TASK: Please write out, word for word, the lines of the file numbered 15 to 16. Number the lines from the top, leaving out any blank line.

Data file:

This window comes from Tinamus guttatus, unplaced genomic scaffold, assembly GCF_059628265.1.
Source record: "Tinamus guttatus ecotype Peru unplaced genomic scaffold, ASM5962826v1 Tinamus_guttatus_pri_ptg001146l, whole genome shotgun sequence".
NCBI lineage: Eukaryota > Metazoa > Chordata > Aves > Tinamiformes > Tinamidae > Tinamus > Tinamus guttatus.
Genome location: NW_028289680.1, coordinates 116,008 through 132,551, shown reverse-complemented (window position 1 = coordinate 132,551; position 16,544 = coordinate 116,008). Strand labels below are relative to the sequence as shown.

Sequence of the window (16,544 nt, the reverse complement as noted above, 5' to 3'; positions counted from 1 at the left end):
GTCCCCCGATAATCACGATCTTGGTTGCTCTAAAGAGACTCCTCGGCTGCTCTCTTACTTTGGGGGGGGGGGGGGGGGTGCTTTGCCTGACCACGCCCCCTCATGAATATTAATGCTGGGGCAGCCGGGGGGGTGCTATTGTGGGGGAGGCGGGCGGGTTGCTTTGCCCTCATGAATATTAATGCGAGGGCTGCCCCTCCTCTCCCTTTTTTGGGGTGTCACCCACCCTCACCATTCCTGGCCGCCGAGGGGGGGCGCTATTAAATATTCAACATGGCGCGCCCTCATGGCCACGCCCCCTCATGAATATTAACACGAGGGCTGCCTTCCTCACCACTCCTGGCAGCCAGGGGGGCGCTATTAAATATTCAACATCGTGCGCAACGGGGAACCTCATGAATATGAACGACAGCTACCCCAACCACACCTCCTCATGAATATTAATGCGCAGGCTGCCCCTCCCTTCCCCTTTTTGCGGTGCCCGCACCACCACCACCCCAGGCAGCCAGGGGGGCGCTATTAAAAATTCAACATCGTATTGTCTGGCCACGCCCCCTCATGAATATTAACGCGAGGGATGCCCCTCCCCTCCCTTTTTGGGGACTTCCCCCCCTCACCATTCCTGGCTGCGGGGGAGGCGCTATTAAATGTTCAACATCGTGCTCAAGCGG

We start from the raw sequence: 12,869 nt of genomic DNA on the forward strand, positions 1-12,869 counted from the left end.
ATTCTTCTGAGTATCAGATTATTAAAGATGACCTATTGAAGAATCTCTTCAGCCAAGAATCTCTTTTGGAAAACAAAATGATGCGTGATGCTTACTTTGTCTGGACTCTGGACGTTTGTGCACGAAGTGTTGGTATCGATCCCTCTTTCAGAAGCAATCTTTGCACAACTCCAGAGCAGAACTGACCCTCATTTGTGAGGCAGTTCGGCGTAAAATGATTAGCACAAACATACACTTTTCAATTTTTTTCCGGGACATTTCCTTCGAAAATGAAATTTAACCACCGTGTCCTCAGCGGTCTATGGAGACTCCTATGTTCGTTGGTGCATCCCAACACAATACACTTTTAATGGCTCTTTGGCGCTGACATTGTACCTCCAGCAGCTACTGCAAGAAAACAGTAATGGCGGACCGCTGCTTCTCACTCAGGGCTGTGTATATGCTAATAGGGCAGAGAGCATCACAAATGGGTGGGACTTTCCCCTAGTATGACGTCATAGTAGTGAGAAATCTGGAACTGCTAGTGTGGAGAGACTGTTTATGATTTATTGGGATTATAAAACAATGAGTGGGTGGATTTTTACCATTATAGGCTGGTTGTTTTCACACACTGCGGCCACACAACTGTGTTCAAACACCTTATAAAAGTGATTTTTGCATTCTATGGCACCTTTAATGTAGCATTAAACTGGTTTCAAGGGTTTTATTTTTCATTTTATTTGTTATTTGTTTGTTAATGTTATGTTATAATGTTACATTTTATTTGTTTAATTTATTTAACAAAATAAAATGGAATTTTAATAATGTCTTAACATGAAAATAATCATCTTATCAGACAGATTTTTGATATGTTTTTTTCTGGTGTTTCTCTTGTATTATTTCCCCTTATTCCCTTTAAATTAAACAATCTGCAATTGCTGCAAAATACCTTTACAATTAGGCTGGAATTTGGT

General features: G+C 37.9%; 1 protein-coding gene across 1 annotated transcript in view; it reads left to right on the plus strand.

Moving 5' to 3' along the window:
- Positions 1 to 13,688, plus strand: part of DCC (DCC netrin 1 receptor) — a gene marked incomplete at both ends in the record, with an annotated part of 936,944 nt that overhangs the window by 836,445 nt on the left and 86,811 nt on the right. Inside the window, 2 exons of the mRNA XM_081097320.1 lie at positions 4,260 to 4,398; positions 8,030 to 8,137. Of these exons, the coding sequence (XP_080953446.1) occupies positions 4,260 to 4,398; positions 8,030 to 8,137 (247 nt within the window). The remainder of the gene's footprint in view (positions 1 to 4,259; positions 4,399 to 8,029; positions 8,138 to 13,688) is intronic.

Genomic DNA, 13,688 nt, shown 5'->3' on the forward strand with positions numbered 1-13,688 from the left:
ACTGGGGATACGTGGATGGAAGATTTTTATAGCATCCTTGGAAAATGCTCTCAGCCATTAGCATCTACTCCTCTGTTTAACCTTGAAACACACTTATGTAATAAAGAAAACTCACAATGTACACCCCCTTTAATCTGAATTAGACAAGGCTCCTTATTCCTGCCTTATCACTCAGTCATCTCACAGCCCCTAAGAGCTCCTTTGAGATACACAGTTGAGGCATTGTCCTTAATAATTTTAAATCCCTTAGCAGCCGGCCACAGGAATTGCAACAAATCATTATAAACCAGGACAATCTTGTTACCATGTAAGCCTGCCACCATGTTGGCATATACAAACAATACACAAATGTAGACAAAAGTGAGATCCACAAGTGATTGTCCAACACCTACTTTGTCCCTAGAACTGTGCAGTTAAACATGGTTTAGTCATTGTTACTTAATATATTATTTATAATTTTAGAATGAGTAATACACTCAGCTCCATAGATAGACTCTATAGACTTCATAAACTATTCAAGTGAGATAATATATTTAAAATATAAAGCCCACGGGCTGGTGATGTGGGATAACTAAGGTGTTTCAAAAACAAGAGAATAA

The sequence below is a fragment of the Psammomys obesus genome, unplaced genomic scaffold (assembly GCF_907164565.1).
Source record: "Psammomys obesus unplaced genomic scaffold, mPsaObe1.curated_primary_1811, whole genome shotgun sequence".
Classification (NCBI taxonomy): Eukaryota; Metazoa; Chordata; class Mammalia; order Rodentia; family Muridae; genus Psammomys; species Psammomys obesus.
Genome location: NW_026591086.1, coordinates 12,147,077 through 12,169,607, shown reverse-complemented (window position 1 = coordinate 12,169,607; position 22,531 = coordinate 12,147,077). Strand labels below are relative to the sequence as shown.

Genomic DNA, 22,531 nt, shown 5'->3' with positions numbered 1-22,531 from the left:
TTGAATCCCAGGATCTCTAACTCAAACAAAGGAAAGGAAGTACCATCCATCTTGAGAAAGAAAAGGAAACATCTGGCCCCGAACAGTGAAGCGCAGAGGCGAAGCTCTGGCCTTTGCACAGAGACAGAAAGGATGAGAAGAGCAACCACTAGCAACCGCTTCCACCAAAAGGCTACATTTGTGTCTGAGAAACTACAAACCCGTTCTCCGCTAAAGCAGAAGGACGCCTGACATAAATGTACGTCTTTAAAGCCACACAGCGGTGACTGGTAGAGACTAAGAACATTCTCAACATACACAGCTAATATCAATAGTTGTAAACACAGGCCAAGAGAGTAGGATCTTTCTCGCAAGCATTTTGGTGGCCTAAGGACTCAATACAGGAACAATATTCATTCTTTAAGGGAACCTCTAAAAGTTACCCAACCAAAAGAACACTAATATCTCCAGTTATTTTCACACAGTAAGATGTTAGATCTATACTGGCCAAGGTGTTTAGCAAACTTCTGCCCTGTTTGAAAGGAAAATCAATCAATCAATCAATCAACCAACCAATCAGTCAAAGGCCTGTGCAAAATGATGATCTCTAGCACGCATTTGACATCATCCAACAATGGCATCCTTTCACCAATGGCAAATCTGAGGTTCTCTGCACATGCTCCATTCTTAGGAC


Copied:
Source record: "Psammomys obesus unplaced genomic scaffold, mPsaObe1.curated_primary_1811, whole genome shotgun sequence".
Classification (NCBI taxonomy): Eukaryota; Metazoa; Chordata; class Mammalia; order Rodentia; family Muridae; genus Psammomys; species Psammomys obesus.